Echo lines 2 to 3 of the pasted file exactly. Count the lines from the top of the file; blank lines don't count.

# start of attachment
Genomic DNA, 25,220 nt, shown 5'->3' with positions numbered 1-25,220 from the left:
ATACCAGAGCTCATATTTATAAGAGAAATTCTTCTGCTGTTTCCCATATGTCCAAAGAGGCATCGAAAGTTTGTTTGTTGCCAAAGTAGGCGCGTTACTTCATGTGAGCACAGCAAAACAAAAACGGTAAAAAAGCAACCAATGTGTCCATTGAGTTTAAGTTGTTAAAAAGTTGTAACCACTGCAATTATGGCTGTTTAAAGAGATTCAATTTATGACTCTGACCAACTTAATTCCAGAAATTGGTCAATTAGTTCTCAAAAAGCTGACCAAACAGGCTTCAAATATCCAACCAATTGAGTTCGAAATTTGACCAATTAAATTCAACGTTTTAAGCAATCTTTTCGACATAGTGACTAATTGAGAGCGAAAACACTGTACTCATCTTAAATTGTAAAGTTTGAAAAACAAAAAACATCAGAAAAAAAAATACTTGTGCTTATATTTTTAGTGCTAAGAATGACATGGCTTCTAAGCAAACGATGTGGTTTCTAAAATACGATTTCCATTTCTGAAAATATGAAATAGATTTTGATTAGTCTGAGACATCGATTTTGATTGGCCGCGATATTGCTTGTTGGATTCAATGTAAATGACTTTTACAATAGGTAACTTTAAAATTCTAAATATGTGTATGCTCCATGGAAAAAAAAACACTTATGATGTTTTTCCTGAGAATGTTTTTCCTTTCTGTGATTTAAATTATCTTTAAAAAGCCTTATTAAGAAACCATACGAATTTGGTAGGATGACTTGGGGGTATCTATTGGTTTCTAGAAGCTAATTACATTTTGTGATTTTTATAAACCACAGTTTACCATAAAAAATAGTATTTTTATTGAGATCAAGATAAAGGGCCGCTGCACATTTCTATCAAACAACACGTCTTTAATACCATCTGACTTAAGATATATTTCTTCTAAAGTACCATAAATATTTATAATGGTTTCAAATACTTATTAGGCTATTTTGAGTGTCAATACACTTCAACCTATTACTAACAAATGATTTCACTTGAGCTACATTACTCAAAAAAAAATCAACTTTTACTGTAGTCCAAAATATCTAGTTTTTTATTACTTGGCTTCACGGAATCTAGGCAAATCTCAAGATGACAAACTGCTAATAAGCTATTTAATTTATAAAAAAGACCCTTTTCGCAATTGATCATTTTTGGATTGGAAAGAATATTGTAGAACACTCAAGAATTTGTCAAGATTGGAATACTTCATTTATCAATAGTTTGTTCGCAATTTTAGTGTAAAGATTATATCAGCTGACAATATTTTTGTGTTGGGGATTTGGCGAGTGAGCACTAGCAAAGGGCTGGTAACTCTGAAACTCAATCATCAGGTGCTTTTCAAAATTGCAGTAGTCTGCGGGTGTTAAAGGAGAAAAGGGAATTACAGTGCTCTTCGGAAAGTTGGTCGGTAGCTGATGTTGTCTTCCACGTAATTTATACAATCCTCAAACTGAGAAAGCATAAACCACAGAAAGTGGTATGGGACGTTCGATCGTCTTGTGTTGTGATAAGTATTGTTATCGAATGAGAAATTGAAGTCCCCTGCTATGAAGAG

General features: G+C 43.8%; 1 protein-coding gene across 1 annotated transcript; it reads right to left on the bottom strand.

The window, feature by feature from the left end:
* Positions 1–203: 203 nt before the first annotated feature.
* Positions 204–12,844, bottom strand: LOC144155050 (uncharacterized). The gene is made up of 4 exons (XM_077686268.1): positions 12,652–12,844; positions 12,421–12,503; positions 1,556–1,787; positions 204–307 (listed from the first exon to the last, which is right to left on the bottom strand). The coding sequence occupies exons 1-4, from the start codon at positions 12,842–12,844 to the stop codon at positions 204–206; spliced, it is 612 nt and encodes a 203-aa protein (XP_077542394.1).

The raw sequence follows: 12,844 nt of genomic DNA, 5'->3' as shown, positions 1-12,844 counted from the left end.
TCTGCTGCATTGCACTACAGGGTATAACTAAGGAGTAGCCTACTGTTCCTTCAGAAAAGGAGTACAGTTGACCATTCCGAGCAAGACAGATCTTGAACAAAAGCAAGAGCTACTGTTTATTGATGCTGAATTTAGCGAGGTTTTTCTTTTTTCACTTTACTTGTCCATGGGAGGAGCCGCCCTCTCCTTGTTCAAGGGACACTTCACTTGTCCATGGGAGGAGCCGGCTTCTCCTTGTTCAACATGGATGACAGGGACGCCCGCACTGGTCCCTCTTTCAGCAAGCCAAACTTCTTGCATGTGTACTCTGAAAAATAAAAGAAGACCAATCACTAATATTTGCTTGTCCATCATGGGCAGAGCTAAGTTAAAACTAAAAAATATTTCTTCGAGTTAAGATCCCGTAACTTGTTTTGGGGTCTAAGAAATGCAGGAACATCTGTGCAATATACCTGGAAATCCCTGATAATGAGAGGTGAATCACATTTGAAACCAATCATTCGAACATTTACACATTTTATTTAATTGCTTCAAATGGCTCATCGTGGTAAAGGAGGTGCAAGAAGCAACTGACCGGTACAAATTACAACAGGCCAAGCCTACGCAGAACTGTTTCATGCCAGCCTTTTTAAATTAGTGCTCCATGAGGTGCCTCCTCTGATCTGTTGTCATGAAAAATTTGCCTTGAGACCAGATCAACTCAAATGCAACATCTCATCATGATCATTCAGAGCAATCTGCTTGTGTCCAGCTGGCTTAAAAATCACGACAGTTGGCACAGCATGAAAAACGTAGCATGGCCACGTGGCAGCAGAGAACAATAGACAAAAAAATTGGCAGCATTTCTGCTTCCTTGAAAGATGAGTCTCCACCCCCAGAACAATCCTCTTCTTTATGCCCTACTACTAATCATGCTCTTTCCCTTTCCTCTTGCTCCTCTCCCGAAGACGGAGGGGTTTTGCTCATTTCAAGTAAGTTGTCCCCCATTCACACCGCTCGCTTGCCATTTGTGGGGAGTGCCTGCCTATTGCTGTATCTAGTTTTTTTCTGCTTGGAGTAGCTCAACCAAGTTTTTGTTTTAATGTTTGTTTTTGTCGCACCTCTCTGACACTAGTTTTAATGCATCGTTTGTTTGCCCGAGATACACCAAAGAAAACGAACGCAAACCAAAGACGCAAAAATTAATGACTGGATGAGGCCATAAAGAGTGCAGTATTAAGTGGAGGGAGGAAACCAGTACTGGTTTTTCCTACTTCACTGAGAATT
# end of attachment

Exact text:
ATACCAGAGCTCATATTTATAAGAGAAATTCTTCTGCTGTTTCCCATATGTCCAAAGAGGCATCGAAAGTTTGTTTGTTGCCAAAGTAGGCGCGTTACTTCATGTGAGCACAGCAAAACAAAAACGGTAAAAAAGCAACCAATGTGTCCATTGAGTTTAAGTTGTTAAAAAGTTGTAACCACTGCAATTATGGCTGTTTAAAGAGATTCAATTTATGACTCTGACCAACTTAATTCCAGAAATTGGTCAATTAGTTCTCAAAAAGCTGACCAAACAGGCTTCAAATATCCAACCAATTGAGTTCGAAATTTGACCAATTAAATTCAACGTTTTAAGCAATCTTTTCGACATAGTGACTAATTGAGAGCGAAAACACTGTACTCATCTTAAATTGTAAAGTTTGAAAAACAAAAAACATCAGAAAAAAAAATACTTGTGCTTATATTTTTAGTGCTAAGAATGACATGGCTTCTAAGCAAACGATGTGGTTTCTAAAATACGATTTCCATTTCTGAAAATATGAAATAGATTTTGATTAGTCTGAGACATCGATTTTGATTGGCCGCGATATTGCTTGTTGGATTCAATGTAAATGACTTTTACAATAGGTAACTTTAAAATTCTAAATATGTGTATGCTCCATGGAAAAAAAAACACTTATGATGTTTTTCCTGAGAATGTTTTTCCTTTCTGTGATTTAAATTATCTTTAAAAAGCCTTATTAAGAAACCATACGAATTTGGTAGGATGACTTGGGGGTATCTATTGGTTTCTAGAAGCTAATTACATTTTGTGATTTTTATAAACCACAGTTTACCATAAAAAATAGTATTTTTATTGAGATCAAGATAAAGGGCCGCTGCACATTTCTATCAAACAACACGTCTTTAATACCATCTGACTTAAGATATATTTCTTCTAAAGTACCATAAATATTTATAATGGTTTCAAATACTTATTAGGCTATTTTGAGTGTCAATACACTTCAACCTATTACTAACAAATGATTTCACTTGAGCTACATTACTCAAAAAAAAATCAACTTTTACTGTAGTCCAAAATATCTAGTTTTTTATTACTTGGCTTCACGGAATCTAGGCAAATCTCAAGATGACAAACTGCTAATAAGCTATTTAATTTATAAAAAAGACCCTTTTCGCAATTGATCATTTTTGGATTGGAAAGAATATTGTAGAACACTCAAGAATTTGTCAAGATTGGAATACTTCATTTATCAATAGTTTGTTCGCAATTTTAGTGTAAAGATTATATCAGCTGACAATATTTTTGTGTTGGGGATTTGGCGAGTGAGCACTAGCAAAGGGCTGGTAACTCTGAAACTCAATCATCAGGTGCTTTTCAAAATTGCAGTAGTCTGCGGGTGTTAAAGGAGAAAAGGGAATTACAGTGCTCTTCGGAAAGTTGGTCGGTAGCTGATGTTGTCTTCCACGTAATTTATACAATCCTCAAACTGAGAAAGCATAAACCACAGAAAGTGGTATGGGACGTTCGATCGTCTTGTGTTGTGATAAGTATTGTTATCGAATGAGAAATTGAAGTCCCCTGCTATGAAGAG

General features: G+C 43.8%; 1 protein-coding gene across 1 annotated transcript; it reads right to left on the bottom strand.